Page not yet turned on Mugabe era
Installed as president in November 2017 and then elected to the position in July 2018, Emmerson Mnangagwa, Robert Mugabe’s former vice-president, has promised to reinforce the pillars of democracy including the media, which were harassed and gagged for 37 years under his dictatorial predecessor. However, Mnangagwa was notorious for suppressing dissent when he was national security minister and his first steps with regard to press freedom have been marked more by promises than concrete progress. Access to information has improved and self-censorship has declined, but many journalists were subjected to violence during the presidential elections, often by members of the security forces and sometimes by political activists. The security apparatus continues to harass and intimidate journalists and acts of intimidation, verbal attacks and confiscation of equipment are all still standard practice. The blocking of social networks at the start of 2019, when major protests against a fuel price hike were being organized, shows that the regime has not renounced the use of cyber-censorship to prevent information from circulating. The extremely harsh media laws are still in effect because the promises reforms have yet to materialize.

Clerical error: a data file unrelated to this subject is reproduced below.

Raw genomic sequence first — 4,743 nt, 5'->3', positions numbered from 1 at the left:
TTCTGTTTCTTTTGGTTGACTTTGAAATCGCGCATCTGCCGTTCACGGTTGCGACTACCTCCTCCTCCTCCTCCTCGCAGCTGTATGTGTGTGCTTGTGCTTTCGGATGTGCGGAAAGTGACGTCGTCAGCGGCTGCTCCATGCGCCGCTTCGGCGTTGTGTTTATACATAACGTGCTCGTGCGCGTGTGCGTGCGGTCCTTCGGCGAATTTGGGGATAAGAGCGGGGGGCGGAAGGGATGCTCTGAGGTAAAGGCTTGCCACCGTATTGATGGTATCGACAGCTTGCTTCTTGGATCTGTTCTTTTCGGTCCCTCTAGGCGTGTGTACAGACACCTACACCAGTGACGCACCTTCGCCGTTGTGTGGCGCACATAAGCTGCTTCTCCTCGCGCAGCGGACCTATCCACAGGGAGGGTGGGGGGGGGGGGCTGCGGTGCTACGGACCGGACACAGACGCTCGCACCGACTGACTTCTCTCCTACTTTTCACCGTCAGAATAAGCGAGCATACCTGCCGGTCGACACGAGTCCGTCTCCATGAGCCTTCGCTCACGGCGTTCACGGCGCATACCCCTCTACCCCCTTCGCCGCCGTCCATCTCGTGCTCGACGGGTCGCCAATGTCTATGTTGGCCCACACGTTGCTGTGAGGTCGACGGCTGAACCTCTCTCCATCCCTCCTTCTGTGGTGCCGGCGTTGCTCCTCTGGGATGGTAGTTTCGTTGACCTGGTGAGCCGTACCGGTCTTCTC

126 in 2018
40.53 in 2018